Wednesday, March 30, 2016

Precisely as fast as a speeding bullet.

Yesterday morning I took the Canik and some ammo to the (newly remodeled! come join!) MCF&G range to do some chrono work. Three full fifty-round boxes of ammunition, plus an additional lot of odds and sods for science. The temperature at the range was 43°F when I arrived and 49°F when I left, according to the thermometer in the Bimmer.

First up, we'll start with the full metal jacket range ammo. I was curious to see the numbers that the notorious lot of CCI Blazer Brass 115gr would put up. When I saw them, I was not surprised:
LO: 1070
HI: 1123
AV: 1090
ES: 52.37
SD: 16.94
At that altitude (~790 feet ASL) and temperature, the speed of sound is just a shade under 1100fps if I'm mathing right, and most of this ten-shot string did not crack that.  In other words, CCI Blazer Brass 115gr is a light-bullet subsonic load, or at least lot # B01W44 is.

Like I noted elsewhere, the Federal American Eagle 115gr from Lucky Gunner appeared to by marginally stouter, judging by differences in the brass ejection patterns and the sound of the report. The chrono bore out my subjective impressions:
LO: 1109
HI: 1144
AV: 1128
ES: 35.15
SD: 11.18
A small difference, an average of thirty-eight feet per second, but it made all the difference in the ability of the round to function the weapon.

I also had some 124gr CCI Blazer Brass along. It was pretty tame-feeling...
LO: 1069
HI: 1142
AV: 1103
ES: 73.78
SD: 24.93
I experienced one failure-to-eject with the Blazer Brass 124gr, on round #20 of the day (#1220 of the test).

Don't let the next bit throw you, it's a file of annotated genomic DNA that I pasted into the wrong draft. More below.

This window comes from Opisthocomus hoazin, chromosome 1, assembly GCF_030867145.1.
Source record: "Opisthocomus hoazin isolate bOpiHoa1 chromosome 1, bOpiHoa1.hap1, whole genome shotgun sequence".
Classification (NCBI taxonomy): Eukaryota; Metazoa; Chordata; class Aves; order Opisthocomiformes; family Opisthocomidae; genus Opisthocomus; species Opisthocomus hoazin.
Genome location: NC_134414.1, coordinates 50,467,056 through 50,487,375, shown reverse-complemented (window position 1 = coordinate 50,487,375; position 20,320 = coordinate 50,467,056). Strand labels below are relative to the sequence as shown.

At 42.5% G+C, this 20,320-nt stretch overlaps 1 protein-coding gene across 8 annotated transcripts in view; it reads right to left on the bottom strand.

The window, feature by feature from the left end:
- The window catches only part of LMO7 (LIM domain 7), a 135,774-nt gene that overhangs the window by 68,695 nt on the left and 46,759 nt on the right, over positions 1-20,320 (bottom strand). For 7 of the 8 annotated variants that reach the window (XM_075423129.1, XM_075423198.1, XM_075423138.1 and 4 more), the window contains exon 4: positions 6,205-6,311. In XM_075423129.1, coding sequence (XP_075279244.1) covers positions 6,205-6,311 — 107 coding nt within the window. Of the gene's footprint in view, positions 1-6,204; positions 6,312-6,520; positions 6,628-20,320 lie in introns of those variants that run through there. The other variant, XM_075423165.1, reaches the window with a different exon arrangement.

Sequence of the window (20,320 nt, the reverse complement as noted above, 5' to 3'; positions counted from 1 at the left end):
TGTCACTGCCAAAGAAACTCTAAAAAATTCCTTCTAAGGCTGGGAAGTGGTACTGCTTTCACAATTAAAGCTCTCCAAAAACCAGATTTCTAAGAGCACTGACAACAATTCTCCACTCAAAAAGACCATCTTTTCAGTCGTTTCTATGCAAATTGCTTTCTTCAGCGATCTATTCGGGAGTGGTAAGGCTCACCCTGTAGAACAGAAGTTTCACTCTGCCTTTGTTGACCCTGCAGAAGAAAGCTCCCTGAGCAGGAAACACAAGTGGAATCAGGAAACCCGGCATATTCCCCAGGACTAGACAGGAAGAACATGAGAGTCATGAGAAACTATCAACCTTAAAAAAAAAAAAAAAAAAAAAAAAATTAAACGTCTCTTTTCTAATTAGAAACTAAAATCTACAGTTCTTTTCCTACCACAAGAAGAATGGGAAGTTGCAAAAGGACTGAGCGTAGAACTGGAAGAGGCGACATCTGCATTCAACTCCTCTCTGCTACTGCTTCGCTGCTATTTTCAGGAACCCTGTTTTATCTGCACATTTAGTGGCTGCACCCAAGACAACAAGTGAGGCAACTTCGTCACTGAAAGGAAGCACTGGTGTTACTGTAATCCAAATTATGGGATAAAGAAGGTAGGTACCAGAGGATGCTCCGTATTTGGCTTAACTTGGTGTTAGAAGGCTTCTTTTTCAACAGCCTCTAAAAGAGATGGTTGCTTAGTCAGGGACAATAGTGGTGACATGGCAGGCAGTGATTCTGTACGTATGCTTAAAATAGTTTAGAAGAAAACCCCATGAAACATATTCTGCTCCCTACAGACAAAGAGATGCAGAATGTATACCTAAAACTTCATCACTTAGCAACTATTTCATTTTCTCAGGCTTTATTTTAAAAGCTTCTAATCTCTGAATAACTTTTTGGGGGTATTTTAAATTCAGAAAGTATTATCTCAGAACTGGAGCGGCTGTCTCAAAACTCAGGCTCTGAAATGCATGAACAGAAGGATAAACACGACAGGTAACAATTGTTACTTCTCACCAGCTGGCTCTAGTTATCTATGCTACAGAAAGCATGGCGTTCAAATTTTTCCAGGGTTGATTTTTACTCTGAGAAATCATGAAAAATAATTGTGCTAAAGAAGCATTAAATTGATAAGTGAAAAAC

The last FMJ range-type ammo I had with me was a box of Sellier & Bellot 124gr. It was tamer than I would have suspected, given the widely-accepted "Euro ammo is always loaded hotter" meme.
LO: 1086
HI: 1122
AV: 1099
ES: 36.18
SD: 10.29
It was also freakishly consistent for inexpensive ball ammo.
Black Hills 115gr EXP
Next up: Jacketed hollow point self-defense ammunition. I'll list it in order of projectile weights, lightest to heaviest.

First up was Black Hills' offering, a standard-pressure 115gr EXP load.
LO: 1220
HI: 1258
AV: 1239
ES: 38.13
SD: 13.03
Those are some pretty respectable numbers, especially in light of the next round in line, Remington's 115gr +P HTP ("High Terminal Performance") jacketed hollow point:
LO: 1206
HI: 1252
AV: 1223
ES: 46.60
SD: 17.08
Note that the standard pressure Black Hills is slightly hotter than the Remington, despite the latter being labeled and sold as "+P".

Now for the real "+P": Federal's legendary 115gr +P+ JHP, the 9BPLE load that everybody lusted after in the Nineties...
LO: 1276
HI: 1305
AV: 1290
ES: 29.18
AV: 8.42
Speaking of freakish consistency, that's outstanding uniformity from a light bullet driven that hard.

Now a standard-pressure 124gr loading, the Federal 124gr Hydra-Shok JHP, which claims an 1120fps muzzle velocity on the box flap...
LO: 1043
HI: 1089
AV: 1054
ES: 46.01
SD: 13.60
Not quite 1120fps, there...

Last up, Federal's P9HST2 147gr HST Tactical load, the only hollow point in this test that was both designed in this millennium and is on DocGKR's approved list.
LO: 956.3
HI: 993.6
AV: 969.7
ES: 37.29
SD: 12.36
Good, consistent numbers typical of Federal quality control on their Premium lines, but...

...the long overall length and blunt prow seemed to disagree with the feed geometry of the TP9v2. Out of a box of fifty rounds, I experienced two identical failures-to-feed, on rounds #112 and #125 of the session (#1312 and #1325 of the test.) Both fed with a simple "tap-rack", but I'd consider this round no bueno for carry in this pistol.

I may have mentioned that the rear sight is a little...busy...on this pistol. Here's a pic. It's definitely slower for me to pick up when trying to shoot at even moderate speed on tight targets.

Anyway, the Canik has now fired 1410 rounds without cleaning or lubing and experienced nine failures to eject and nine failures to feed in the initial fifty, as well as one failure to fire (#221), one failure to lock the slide back (#350), four more failures to eject (#323, #379, #997, #1220), and two more failures to feed (#1312, #1325). 590 rounds to go.